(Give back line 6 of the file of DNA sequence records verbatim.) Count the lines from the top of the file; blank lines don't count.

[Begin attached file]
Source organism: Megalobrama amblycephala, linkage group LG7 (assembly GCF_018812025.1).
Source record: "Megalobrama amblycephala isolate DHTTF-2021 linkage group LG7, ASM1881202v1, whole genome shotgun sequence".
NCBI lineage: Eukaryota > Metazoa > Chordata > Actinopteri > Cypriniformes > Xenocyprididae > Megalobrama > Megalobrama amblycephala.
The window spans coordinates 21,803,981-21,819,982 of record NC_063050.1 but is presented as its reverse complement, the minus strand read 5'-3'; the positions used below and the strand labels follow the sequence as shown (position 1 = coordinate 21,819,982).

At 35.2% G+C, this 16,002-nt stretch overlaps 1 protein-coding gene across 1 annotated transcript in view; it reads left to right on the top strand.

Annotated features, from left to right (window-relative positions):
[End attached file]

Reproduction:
Annotated features, from left to right (window-relative positions):